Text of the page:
IBS In America Survey Results: Treatments
We recently asked the IBS community about your experiences of living with irritable bowel syndrome. It quickly became clear that people with IBS are struggling to find a treatment plan that works. Here is what the 4th Annual IBS In America survey said:
When discussing treatments for IBS only 7 percent of respondents felt their IBS is well-controlled with their current treatment plan. This means 93 percent are looking for answers! Other findings include:
- 87 percent are not taking a prescription drug to help manage their IBS.
- 45 percent (or 4 in 10) are not taking a prescription drug because their doctor never recommended it.
- Only 1 in 10 are currently using a prescription IBS drug.
Important treatment decisions
Many factors go into deciding what treatments you want to consider for managing your IBS. Your body and health make these very personal decisions. What emerged at the top of the list as your most important considerations were:
- Effectiveness of the treatment (46 percent)
- Potential side effects (41 percent)
Common IBS treatments
Generally, over-the-counter treatments are the first line of defense for over half (56 percent) of those surveyed when they need to manage IBS symptoms. The most popular choices are:
- Antacids such as Tums®, Pepcid®, Zantac®, or Nexium® (51 percent)
- Antidiarrheals such as Imodium®, Lomotil®, Kaopectate®, or Pepto-Bismol® (49 percent)
- Anti-gas treatments such as Gas-X® and Digestive Advantage® (36 percent)
- Anti-anxiety or antidepressant prescription drugs such as Prozac®, Paxil®, Zoloft®, Elavil®, and Valium® (38 percent)
Dietary changes and alternative therapies
In addition to over-the-counter drugs, many of you have made changes to your diet and health habits to help manage IBS symptoms. By far, the most common dietary change (80 percent) was to increase hydration or liquid intake. Other changes include:
- 74 percent eat smaller meals and focus on not overeating
- 67 percent have identified and now avoid trigger foods
- Around 50 percent avoid fried foods, spicy foods, dairy, sweeteners, and limit fats
- 49 percent report using a probiotic or prebiotic
- 52 percent say exercise helps
Managing constipation often becomes necessary for people living with IBS. This may be a constant challenge for some or it may fluctuate with diet and eating habits for others. Of those surveyed, nearly half (45 percent) have been using MiraLax® for 2 years or longer as a means of managing constipation and 71 percent report being able to tolerate MiraLax as a treatment.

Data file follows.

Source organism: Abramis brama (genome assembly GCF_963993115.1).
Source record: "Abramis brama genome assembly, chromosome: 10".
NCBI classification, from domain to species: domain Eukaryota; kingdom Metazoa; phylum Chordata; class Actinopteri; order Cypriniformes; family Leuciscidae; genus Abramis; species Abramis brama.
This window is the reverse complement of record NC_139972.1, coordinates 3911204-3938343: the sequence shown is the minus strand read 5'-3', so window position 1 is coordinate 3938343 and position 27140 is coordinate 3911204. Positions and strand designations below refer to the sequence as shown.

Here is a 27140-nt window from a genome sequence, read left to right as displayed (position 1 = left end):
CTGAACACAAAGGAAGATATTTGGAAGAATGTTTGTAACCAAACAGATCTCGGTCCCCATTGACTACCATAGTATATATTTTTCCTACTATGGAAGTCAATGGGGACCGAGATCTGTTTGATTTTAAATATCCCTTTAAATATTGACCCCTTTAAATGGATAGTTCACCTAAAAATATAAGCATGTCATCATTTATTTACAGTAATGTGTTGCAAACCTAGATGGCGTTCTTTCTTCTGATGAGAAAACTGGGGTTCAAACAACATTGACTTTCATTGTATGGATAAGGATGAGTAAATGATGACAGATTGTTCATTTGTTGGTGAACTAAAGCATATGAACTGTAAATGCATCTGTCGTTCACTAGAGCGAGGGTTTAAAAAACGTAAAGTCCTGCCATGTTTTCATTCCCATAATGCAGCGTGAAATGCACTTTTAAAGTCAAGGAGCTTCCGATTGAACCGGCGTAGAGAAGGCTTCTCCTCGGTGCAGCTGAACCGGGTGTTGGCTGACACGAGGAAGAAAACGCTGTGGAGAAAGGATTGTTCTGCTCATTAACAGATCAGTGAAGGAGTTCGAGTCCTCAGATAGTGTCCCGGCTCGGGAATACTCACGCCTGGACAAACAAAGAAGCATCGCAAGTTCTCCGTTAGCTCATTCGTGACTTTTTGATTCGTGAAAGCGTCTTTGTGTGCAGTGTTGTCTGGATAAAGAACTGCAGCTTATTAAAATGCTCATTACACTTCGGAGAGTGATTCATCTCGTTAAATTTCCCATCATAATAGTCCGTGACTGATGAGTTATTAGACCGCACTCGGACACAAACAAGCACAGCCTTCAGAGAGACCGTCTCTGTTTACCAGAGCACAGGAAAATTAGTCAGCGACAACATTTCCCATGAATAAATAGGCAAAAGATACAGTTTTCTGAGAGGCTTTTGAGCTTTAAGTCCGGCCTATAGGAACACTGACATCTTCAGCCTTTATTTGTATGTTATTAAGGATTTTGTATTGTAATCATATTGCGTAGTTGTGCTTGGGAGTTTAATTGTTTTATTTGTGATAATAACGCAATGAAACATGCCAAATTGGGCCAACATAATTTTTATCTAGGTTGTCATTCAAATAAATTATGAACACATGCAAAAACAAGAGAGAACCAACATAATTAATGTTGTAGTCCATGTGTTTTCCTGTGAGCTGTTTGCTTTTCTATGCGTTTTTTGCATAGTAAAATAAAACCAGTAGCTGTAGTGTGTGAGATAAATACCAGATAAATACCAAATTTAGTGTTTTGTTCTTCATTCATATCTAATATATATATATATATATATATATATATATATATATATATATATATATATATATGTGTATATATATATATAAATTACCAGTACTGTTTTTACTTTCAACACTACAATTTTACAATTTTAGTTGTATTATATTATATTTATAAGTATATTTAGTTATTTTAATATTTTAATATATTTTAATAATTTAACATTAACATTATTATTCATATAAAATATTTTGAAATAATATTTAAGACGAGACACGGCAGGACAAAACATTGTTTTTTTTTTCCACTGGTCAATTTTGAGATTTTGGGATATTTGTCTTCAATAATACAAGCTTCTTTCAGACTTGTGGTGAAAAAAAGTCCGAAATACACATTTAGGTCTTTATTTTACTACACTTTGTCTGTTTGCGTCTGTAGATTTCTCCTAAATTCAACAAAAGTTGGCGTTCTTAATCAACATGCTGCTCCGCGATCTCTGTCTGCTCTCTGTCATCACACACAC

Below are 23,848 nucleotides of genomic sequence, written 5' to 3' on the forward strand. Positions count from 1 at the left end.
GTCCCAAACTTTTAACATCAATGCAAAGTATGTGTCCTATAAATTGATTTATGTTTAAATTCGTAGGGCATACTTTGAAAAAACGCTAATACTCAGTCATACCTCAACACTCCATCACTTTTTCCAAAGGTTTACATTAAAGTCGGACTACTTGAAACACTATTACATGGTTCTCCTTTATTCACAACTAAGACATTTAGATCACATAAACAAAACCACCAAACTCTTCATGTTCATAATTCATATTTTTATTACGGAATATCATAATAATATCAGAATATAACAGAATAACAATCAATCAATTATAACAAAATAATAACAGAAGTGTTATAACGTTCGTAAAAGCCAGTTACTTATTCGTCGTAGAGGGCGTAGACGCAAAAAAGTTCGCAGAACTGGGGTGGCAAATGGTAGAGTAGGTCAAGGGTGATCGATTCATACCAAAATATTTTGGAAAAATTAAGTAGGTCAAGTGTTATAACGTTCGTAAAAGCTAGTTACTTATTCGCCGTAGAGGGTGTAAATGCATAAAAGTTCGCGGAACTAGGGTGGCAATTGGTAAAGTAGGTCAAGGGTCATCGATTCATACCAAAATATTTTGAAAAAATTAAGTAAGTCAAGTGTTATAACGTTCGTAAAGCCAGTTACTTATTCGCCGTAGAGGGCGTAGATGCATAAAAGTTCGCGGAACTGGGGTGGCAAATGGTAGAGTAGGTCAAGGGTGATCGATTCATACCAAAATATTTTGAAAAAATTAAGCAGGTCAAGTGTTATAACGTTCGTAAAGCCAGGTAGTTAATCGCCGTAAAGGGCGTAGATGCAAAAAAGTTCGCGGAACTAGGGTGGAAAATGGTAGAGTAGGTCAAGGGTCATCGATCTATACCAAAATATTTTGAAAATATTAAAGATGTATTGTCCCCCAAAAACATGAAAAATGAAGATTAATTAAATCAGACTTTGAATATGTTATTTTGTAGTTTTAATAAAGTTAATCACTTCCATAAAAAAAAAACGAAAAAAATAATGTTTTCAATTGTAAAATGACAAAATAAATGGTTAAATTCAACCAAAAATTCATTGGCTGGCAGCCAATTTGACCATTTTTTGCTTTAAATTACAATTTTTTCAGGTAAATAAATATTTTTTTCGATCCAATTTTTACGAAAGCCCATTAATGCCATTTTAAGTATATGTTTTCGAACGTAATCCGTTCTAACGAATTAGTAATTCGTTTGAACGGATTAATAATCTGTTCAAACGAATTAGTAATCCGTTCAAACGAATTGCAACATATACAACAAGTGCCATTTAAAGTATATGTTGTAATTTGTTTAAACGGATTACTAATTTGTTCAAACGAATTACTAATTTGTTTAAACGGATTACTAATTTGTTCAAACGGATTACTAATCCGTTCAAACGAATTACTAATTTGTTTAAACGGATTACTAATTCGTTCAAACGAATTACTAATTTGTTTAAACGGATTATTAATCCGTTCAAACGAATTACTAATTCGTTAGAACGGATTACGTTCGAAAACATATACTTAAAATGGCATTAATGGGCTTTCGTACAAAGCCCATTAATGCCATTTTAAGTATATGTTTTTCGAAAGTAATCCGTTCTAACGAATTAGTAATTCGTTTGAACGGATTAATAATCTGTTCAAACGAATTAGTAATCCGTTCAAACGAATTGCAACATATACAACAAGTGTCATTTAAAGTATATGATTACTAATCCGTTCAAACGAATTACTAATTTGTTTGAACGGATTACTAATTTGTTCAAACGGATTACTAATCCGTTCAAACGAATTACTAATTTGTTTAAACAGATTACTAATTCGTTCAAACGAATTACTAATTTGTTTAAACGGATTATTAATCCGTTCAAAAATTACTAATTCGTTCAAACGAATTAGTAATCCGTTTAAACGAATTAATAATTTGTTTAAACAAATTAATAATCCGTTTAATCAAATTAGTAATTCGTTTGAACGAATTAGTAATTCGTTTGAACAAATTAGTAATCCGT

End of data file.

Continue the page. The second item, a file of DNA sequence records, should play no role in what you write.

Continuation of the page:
Living with IBS involves quite a bit of pain and discomfort. Based on responses to the survey, there are several different pain management techniques that are used for managing the pain associated with IBS. Fifty-six percent report using an over-the-counter drug, such as Ibuprofen, Aleve® or Tylenol®. Exercise and heating pads helped 42 percent of those surveyed to control their pain.
Living with a chronic illness can take a toll, not just physically and emotionally, but also financially. However, the cost associated with IBS treatment was not a significant financial burden for most of the survey participants:
- 52 percent reported spending less than $50 a month on IBS treatments
- 41 percent stated they experienced no negative financial impact from the cost of treatments
IBS In America respondents
Nearly all (95 percent) of those who responded to the survey were women and 91 percent were Caucasian. Half reported having a college degree and 37 percent were employed in some capacity. Just over half reported having an annual income of less than $55,000 a year and 80 percent had health insurance coverage. Other characteristics of those surveyed included:
- 94 percent have also been diagnosed with an additional chronic illness, the most common (46 percent) being anxiety or a panic disorder
- 59 percent are currently married
- 78 percent live with someone else
Learn more about the 4th Annual IBS In America survey and its results:
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